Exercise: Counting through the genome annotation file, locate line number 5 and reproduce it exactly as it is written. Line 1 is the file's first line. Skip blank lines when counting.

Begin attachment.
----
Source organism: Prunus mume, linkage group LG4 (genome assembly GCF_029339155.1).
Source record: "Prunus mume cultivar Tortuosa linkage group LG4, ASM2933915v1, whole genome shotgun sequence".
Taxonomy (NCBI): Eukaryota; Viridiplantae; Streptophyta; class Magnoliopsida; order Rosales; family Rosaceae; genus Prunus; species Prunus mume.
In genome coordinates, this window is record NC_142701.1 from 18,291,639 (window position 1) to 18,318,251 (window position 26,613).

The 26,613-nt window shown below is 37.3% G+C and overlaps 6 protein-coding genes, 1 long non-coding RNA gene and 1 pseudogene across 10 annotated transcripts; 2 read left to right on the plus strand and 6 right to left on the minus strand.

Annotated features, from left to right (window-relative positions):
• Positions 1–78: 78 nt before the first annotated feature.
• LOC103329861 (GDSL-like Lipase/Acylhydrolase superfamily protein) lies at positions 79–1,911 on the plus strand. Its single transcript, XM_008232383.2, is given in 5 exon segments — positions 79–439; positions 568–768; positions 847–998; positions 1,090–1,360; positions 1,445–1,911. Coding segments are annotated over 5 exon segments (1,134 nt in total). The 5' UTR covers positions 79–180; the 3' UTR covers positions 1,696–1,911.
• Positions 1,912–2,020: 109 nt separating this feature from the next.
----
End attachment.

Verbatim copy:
The 26,613-nt window shown below is 37.3% G+C and overlaps 6 protein-coding genes, 1 long non-coding RNA gene and 1 pseudogene across 10 annotated transcripts; 2 read left to right on the plus strand and 6 right to left on the minus strand.